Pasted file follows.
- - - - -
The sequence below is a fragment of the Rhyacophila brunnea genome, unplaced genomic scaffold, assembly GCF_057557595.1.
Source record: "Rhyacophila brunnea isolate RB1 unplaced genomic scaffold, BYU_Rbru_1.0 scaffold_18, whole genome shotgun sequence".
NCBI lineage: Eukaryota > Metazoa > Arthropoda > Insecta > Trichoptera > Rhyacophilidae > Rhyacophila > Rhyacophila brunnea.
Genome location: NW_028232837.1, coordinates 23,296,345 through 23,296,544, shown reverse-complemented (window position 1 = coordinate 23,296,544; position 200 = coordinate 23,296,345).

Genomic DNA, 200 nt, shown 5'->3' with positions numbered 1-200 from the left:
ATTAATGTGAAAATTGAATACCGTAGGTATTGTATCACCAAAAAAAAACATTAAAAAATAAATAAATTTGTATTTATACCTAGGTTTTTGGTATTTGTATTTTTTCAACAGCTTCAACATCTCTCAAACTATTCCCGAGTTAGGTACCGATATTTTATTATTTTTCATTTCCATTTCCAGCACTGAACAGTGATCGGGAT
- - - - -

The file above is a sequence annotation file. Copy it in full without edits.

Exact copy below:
The sequence below is a fragment of the Rhyacophila brunnea genome, unplaced genomic scaffold, assembly GCF_057557595.1.
Source record: "Rhyacophila brunnea isolate RB1 unplaced genomic scaffold, BYU_Rbru_1.0 scaffold_18, whole genome shotgun sequence".
NCBI lineage: Eukaryota > Metazoa > Arthropoda > Insecta > Trichoptera > Rhyacophilidae > Rhyacophila > Rhyacophila brunnea.
Genome location: NW_028232837.1, coordinates 23,296,345 through 23,296,544, shown reverse-complemented (window position 1 = coordinate 23,296,544; position 200 = coordinate 23,296,345).

Genomic DNA, 200 nt, shown 5'->3' with positions numbered 1-200 from the left:
ATTAATGTGAAAATTGAATACCGTAGGTATTGTATCACCAAAAAAAAACATTAAAAAATAAATAAATTTGTATTTATACCTAGGTTTTTGGTATTTGTATTTTTTCAACAGCTTCAACATCTCTCAAACTATTCCCGAGTTAGGTACCGATATTTTATTATTTTTCATTTCCATTTCCAGCACTGAACAGTGATCGGGAT